0

I have a command in my csh script that can give at least 2 lines of output but may be more. I am turning these lines into separate variables that I then want to pass to another command. How do I set my second command to loop through and run for each variable outputted from command 1? Below is my what I have that turns the output of command 1 into variables.

set vars = `echo "command 1"`

set numRows = $#vars  
if ($numRows < 2) then  
        echo "ERROR! $numRows rows!"  
        exit  
endif  


`echo '/command2 -L '$vars[1]'`
1
  • That code you provided doesn't work - syntax error about the if statement. Also, even in the horror story that is csh, command substitution doesn't work as you've suggested. Perhaps you could provide the working code you do have?
    – Mike Diehn
    Dec 16 '16 at 14:59
1

Note, I'm using bash, not csh, because I don't hate myself. But you can do all this in csh, you'd just have to translate. If you want to work in bash instead, simply run "bash --login" first and then you're working in bash.

To do the sort of task you describe in a shell script, we use pipes and not loops like you would in a programming language. Don't get me wrong, there are looping structures in csh and bash, but for what you've described, we do it differently.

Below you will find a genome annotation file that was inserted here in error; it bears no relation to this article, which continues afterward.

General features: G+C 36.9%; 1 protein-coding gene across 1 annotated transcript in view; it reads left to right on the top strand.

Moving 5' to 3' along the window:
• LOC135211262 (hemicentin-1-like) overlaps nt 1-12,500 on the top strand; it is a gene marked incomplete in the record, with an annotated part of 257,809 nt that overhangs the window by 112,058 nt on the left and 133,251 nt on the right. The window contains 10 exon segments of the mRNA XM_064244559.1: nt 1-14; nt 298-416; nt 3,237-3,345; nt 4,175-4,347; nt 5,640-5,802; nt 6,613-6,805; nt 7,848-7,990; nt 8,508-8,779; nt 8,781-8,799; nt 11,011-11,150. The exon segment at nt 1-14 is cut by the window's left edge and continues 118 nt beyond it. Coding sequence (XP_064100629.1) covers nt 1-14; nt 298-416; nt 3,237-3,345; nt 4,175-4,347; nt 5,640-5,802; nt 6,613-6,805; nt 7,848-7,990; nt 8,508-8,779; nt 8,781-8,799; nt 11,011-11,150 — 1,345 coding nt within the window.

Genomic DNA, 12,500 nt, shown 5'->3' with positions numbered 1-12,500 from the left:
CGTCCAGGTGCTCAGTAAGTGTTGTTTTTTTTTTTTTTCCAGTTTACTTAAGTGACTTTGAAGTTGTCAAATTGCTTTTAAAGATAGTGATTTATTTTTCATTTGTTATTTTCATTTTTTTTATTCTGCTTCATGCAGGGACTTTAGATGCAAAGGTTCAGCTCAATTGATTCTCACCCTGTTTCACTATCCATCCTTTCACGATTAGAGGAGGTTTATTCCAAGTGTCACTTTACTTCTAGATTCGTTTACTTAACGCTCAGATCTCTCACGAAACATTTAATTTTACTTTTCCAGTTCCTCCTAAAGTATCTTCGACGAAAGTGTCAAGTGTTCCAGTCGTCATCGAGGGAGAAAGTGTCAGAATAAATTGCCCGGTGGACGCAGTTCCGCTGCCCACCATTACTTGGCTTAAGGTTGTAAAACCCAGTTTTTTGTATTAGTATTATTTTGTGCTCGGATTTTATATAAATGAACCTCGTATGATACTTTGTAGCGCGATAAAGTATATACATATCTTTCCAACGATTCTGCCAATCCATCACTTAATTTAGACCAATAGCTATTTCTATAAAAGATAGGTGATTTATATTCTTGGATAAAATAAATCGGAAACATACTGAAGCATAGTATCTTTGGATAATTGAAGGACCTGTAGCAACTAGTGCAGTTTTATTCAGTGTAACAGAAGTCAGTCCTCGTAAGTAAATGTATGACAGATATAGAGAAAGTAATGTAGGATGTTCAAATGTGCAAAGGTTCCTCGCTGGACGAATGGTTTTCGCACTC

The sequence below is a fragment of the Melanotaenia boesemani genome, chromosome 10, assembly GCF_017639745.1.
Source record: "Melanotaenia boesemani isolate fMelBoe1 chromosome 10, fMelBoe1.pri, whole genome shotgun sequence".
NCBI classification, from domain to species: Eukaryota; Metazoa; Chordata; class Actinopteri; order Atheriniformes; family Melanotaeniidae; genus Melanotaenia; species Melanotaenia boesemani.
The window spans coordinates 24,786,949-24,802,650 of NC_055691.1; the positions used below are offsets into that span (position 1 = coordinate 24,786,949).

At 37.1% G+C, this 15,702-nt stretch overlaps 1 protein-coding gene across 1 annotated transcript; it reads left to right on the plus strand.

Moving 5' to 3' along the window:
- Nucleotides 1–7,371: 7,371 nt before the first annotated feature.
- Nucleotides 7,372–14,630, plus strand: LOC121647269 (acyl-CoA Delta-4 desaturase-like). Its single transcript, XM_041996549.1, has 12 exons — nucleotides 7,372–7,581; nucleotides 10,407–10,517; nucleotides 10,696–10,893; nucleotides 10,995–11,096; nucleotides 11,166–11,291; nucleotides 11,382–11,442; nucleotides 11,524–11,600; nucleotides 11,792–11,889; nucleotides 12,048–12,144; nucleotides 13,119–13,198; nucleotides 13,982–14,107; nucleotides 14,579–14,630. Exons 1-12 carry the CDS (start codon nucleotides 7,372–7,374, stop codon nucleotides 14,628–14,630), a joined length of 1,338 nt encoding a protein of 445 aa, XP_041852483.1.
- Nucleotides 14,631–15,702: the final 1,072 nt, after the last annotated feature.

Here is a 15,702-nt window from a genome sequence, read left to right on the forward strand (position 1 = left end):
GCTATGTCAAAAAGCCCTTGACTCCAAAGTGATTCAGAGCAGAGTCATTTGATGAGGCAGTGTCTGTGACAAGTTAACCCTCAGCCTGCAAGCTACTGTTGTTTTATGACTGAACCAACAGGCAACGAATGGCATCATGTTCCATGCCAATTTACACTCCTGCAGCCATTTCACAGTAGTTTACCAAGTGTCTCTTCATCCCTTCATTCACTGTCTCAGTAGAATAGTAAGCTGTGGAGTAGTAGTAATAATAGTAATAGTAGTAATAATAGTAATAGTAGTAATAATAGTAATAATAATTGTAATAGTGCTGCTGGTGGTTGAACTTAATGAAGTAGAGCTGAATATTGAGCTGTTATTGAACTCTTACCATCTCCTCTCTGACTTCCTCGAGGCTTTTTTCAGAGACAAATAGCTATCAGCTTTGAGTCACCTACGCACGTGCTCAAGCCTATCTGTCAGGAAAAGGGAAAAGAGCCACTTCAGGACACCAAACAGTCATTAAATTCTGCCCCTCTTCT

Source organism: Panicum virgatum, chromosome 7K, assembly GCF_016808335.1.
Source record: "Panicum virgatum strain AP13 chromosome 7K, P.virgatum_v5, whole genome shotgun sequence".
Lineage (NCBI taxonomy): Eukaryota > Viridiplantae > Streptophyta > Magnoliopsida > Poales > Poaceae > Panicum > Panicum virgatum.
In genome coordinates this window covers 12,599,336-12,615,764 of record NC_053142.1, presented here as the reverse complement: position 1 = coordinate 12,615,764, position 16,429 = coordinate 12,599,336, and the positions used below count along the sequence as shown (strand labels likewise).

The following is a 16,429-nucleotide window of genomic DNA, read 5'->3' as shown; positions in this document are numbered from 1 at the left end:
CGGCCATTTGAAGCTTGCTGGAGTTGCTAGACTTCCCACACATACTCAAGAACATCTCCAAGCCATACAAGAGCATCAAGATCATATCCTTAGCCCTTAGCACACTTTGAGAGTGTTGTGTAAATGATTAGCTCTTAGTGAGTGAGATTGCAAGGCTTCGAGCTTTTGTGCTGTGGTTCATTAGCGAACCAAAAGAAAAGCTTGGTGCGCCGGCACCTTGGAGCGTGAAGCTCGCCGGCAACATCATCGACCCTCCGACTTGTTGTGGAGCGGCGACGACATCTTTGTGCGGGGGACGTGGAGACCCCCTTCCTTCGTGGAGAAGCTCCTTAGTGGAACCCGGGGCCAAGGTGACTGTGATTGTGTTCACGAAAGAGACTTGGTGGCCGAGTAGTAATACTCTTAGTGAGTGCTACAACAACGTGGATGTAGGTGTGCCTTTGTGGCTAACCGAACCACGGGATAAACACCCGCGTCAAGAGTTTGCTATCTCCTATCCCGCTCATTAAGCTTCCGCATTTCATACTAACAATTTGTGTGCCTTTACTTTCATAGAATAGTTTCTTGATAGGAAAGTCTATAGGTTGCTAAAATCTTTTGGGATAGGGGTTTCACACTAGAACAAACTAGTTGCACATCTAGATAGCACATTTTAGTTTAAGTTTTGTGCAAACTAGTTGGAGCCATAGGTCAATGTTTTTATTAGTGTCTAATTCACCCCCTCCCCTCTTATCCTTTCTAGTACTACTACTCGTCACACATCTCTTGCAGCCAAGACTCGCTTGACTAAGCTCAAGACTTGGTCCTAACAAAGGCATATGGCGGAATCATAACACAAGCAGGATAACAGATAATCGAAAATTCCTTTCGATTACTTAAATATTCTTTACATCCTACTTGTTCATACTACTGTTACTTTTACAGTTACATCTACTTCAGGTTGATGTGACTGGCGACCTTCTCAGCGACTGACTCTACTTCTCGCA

If I had a command that produces multiple lines of output and I wanted those lines to be acted on one at a time by another command, I'd connect the two commands with a pipe | , like this maybe:

cat file.txt | grep "some words"

The grep command processes each line coming in from STDIN, which is linked by the pipe to STDOUT of the cat command. This is a trivial example, but it serves.

another:

echo 'one,two,three' | tr ',' '\n'

That will replace all the commas with newlines, creating a three line output from the one line input.

If I wanted to add an extension to the names of all files in a directory, I might do something like this:

cd directory
for filename in *
do
  mv ${filename} ${filename}.extension
done

The * is file globbing pattern. File globbing is when a pattern on the command line is replaced with any filename in the current directory that matches the globbing pattern. The * means "anything"

1
  • 1
    Thanks Mike, thats done the trick. Im not using csh out of choice but i was restricted in what i could use. Ill avoid as much as i can in future though.
    – a.smith
    Dec 20 '16 at 10:10

Your Answer

By clicking “Post Your Answer”, you agree to our terms of service, privacy policy and cookie policy

Not the answer you're looking for? Browse other questions tagged or ask your own question.